For one day, we had a most welcome respite from those rip-the-hat-right-off-your-head blasts of wind, and now it’s back to blowing again. The lake effect snow and the recent Alberta Clipper have so far both missed us, so we are still a green/brown mix, but the temperatures have been at their coldest yet (-4C/25F) this season. That’s enough for the lake to be in the earliest stages of freezing. From time to time, little pats of slushy ice go by, torn away from some semi-protected part of the shore and pushed roughly along by the waves. The water itself had a dull sheen to it. If the cold keeps up, and dips even a degree or two lower, the frothy waves will quickly turn to a kind of “slurpee” texture, then it will form a rolling gray matt, stretching back further each day and night until the white spray from the free waves on the open water is barely visible, even with binoculars.
By then, wind will determine the shape of what I will look at all the rest of winter. If it’s still blowing, the newly formed ice won’t yet be thick enough to withstand the force, and the surface will buckle and pile up as the wind presses it towards shore. Chunks and floes will rise up and topple over from the action. Fluctuations in the wind and temperatures will determine how much of a ridge of ice forms. Last year, in places it rose above my view of the lake horizon, and I had my very own mini-mountains. Once the freezing is complete, animals will move out – I’ve seen coyotes and a red fox – taking advantage of the new territory to explore. Then in the new year, if the serious cold continues, I’ll see tiny specks way out on the ice (fishing huts) and even tinier specks (people). Then one day, months from now, I’ll notice liquid water lying on top of the ice, shining like mercury under the glare of the late winter sun. Then the shallow ice near shore will stark to creak and pop.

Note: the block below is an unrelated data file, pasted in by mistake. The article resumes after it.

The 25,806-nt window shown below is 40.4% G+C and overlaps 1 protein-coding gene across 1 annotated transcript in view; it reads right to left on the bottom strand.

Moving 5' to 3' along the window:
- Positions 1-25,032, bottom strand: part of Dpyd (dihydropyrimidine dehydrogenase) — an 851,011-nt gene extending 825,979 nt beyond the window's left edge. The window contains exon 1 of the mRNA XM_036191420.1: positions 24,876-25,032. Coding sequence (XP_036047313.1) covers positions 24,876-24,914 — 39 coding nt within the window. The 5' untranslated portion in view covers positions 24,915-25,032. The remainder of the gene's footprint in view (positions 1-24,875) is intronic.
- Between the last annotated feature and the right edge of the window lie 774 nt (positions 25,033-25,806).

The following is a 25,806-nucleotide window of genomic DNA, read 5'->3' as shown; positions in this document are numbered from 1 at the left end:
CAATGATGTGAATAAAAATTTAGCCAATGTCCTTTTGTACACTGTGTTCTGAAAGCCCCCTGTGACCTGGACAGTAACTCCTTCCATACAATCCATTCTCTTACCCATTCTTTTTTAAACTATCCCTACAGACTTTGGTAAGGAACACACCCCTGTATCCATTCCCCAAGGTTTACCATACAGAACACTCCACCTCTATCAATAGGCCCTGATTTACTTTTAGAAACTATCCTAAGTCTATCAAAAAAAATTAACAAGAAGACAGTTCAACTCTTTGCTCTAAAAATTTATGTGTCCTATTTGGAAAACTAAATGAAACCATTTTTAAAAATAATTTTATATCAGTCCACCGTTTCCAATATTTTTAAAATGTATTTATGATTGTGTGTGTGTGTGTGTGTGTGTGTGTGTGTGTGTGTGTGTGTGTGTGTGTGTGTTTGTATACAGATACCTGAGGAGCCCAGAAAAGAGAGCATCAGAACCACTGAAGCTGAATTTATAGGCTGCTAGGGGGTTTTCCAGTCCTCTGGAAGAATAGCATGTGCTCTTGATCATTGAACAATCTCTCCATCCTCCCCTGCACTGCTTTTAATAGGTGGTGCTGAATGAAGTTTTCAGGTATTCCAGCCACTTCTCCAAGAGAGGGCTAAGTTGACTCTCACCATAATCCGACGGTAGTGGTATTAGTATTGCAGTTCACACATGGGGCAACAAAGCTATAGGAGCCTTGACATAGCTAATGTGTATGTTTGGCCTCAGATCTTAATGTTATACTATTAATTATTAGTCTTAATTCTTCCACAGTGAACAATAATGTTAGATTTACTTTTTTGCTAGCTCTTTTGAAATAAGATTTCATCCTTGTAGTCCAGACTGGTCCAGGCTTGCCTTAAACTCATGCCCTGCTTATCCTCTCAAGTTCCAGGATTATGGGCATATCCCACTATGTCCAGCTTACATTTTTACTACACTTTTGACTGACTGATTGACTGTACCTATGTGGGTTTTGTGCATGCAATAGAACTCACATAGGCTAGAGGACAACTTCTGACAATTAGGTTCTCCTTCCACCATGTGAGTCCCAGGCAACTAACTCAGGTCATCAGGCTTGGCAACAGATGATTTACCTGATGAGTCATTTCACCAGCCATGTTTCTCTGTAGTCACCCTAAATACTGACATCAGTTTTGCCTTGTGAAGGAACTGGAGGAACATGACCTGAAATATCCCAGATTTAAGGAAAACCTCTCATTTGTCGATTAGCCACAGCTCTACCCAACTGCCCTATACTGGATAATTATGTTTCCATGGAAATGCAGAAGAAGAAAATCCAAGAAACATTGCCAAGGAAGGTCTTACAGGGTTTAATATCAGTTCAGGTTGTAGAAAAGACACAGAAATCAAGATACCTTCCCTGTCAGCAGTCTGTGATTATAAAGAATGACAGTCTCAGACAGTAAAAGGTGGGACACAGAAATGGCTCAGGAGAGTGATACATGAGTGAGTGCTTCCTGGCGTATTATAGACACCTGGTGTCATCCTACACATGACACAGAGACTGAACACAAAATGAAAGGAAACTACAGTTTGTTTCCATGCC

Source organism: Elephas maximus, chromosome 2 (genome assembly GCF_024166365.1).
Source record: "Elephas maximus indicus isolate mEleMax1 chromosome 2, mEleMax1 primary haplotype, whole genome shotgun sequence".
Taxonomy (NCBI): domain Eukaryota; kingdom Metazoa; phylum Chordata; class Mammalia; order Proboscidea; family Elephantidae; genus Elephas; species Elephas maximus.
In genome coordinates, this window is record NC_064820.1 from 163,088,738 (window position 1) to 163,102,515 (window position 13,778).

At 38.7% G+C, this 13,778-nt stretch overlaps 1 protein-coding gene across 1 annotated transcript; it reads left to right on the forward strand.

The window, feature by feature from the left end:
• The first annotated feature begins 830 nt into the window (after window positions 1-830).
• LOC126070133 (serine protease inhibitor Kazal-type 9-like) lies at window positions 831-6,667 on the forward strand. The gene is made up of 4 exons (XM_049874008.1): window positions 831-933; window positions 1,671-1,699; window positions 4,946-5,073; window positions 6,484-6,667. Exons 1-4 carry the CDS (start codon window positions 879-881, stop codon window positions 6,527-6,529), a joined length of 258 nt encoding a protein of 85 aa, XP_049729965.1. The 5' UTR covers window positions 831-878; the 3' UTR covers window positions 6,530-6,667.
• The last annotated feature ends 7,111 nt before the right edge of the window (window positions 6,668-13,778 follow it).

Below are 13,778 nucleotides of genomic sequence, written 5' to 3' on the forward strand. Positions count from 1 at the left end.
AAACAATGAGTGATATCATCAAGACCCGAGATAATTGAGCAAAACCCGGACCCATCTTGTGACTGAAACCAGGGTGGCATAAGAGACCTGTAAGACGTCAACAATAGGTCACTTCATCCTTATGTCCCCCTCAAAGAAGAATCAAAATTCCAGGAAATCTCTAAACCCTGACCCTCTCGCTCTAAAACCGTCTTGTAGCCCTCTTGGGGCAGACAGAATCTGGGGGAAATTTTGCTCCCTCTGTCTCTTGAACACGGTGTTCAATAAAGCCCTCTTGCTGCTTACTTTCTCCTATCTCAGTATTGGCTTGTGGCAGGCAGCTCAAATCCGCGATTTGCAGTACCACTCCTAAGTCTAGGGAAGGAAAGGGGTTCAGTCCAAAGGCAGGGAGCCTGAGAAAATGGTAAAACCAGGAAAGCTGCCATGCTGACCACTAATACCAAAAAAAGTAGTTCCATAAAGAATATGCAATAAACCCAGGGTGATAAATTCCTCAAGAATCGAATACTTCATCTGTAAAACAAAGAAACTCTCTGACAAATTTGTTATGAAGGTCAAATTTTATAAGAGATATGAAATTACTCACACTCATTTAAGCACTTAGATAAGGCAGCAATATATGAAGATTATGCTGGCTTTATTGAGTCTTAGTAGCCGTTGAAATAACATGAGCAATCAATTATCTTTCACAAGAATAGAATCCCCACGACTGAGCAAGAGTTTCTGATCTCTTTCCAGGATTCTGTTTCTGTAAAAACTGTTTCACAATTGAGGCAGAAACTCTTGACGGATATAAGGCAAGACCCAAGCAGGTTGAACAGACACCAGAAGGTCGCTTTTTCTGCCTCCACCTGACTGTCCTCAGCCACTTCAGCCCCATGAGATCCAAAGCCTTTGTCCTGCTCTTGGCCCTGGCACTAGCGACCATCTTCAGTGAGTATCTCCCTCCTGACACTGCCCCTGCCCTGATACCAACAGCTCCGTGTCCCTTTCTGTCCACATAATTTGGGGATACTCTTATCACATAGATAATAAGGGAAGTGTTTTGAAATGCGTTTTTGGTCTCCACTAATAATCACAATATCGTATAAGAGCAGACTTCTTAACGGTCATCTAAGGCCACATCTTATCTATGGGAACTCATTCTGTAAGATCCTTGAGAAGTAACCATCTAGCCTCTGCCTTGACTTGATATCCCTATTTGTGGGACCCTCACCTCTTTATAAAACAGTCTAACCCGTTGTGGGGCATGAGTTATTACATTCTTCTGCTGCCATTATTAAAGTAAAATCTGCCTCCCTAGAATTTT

The Cloud Messenger (Meghadūta) is a lyric poem by the respected Indian poet, Kālidāsa. The poem centers around a yaksa in exile. Longing for his beloved, waiting for him on a Himalayan mountain, he asks a cloud to take a message to her. The sights he tells the cloud it will see on its way make up most of the poem.
The idea of recording observations appeals to me. I thought The Cloud Messenger was the perfect title for a blog about the journey that we all make as we move through our days.
I'm a baby boomer who grew up dancing in the streets of Detroit during the classic Motown years, lived beside the Rocky Mountains for many years, now retired and living (and writing full time) in S. Ontario. I have one blog for rock 'n' roll oldies, and one for nature, poetry and life along the Lake.